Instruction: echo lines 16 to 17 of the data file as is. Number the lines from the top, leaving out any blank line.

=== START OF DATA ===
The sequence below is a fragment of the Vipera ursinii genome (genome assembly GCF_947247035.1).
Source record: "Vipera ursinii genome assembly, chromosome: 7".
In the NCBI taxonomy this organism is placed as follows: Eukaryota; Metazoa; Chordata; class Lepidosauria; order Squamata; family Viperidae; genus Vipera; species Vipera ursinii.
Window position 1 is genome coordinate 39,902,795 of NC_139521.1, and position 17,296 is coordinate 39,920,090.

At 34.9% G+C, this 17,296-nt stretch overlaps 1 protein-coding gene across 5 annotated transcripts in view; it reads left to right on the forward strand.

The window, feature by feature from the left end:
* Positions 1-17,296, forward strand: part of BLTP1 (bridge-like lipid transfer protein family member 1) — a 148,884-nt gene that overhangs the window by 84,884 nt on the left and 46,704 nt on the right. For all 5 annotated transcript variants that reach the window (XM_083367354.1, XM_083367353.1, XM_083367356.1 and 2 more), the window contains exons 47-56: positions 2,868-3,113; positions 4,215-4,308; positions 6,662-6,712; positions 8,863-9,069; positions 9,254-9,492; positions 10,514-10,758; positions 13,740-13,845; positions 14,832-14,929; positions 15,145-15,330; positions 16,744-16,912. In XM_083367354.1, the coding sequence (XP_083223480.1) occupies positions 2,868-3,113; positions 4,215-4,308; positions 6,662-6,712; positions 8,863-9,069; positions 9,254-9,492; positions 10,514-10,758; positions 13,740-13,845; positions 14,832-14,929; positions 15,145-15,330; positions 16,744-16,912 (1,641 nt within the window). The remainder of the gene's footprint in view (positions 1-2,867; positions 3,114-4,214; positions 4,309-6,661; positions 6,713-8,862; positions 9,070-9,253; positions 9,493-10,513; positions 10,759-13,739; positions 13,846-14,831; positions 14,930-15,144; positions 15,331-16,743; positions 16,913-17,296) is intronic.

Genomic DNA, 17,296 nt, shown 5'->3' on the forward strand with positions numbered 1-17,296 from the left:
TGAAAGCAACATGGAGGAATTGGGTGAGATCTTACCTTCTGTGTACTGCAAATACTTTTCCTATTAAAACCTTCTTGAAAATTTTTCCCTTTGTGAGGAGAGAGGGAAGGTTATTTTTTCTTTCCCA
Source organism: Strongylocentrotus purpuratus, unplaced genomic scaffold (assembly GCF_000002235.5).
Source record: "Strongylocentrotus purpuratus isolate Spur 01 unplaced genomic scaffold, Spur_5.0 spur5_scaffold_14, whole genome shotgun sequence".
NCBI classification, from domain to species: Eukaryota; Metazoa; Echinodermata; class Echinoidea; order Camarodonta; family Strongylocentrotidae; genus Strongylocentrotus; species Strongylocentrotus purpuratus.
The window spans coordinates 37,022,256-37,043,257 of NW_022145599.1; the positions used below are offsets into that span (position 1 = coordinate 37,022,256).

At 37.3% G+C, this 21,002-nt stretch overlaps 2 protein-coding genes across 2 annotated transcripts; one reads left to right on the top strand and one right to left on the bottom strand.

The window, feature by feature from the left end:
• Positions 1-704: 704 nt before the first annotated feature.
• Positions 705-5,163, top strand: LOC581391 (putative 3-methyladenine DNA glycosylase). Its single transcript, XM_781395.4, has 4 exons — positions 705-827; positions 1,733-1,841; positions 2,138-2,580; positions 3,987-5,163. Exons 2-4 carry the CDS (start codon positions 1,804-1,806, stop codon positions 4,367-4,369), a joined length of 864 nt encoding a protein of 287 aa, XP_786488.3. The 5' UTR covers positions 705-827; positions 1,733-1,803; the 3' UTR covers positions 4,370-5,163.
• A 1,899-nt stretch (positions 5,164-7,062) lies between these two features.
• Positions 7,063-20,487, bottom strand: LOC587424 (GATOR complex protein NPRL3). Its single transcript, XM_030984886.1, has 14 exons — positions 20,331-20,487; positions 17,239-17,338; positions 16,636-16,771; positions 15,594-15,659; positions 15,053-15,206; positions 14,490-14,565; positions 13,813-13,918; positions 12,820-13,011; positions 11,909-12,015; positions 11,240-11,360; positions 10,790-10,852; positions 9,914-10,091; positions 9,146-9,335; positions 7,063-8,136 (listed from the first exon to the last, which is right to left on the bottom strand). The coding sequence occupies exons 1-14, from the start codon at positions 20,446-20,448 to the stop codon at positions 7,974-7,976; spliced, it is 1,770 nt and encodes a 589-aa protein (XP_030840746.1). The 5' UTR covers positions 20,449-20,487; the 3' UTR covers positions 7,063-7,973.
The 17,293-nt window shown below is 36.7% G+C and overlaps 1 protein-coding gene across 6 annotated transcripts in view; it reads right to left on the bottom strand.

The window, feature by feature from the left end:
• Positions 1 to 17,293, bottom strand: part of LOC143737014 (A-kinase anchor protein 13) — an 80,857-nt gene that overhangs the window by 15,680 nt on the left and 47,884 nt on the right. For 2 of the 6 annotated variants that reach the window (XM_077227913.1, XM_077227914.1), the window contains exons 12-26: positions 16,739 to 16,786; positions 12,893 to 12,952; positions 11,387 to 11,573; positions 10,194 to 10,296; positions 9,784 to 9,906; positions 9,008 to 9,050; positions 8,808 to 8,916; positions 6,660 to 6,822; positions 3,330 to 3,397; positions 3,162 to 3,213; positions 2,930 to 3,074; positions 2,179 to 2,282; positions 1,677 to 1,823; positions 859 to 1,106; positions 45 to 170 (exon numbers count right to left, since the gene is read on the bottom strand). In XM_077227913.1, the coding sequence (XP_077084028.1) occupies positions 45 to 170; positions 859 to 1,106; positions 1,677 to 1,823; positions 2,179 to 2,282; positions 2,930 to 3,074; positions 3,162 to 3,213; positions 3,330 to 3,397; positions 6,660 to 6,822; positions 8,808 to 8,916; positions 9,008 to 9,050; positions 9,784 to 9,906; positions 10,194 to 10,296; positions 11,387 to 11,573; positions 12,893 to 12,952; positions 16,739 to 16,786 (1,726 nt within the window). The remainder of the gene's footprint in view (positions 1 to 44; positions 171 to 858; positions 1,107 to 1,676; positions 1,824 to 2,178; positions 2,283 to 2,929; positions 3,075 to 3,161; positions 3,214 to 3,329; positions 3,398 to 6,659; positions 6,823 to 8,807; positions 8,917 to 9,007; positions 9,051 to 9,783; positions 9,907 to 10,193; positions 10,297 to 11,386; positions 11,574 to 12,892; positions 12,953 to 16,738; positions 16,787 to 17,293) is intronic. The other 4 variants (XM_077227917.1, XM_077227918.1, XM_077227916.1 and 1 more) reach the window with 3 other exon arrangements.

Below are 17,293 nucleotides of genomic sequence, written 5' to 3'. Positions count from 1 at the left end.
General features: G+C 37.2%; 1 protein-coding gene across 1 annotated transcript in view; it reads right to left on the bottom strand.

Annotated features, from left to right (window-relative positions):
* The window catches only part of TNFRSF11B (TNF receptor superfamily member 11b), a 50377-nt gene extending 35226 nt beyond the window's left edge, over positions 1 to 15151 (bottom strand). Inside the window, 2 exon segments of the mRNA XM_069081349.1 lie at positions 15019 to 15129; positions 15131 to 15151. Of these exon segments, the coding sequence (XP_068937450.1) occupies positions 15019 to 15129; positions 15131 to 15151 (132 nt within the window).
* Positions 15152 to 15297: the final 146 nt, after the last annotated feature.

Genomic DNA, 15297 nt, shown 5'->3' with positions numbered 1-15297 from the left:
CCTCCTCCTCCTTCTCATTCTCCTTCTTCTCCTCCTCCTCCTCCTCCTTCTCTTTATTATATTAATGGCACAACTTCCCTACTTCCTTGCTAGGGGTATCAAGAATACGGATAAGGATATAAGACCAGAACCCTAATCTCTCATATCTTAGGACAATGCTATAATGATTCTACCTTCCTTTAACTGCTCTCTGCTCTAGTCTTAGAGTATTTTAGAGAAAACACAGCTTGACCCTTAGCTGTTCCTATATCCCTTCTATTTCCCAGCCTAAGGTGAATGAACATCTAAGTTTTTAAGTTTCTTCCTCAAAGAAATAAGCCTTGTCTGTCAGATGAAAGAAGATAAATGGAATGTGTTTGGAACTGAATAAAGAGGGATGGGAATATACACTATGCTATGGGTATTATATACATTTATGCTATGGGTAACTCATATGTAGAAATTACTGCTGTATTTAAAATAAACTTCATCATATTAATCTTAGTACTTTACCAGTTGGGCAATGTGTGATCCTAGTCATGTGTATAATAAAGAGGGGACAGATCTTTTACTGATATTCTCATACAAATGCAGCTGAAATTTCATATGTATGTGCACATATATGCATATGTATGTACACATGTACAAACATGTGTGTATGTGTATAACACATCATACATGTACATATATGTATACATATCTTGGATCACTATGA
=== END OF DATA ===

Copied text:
• Positions 1-704: 704 nt before the first annotated feature.
• Positions 705-5,163, top strand: LOC581391 (putative 3-methyladenine DNA glycosylase). Its single transcript, XM_781395.4, has 4 exons — positions 705-827; positions 1,733-1,841; positions 2,138-2,580; positions 3,987-5,163. Exons 2-4 carry the CDS (start codon positions 1,804-1,806, stop codon positions 4,367-4,369), a joined length of 864 nt encoding a protein of 287 aa, XP_786488.3. The 5' UTR covers positions 705-827; positions 1,733-1,803; the 3' UTR covers positions 4,370-5,163.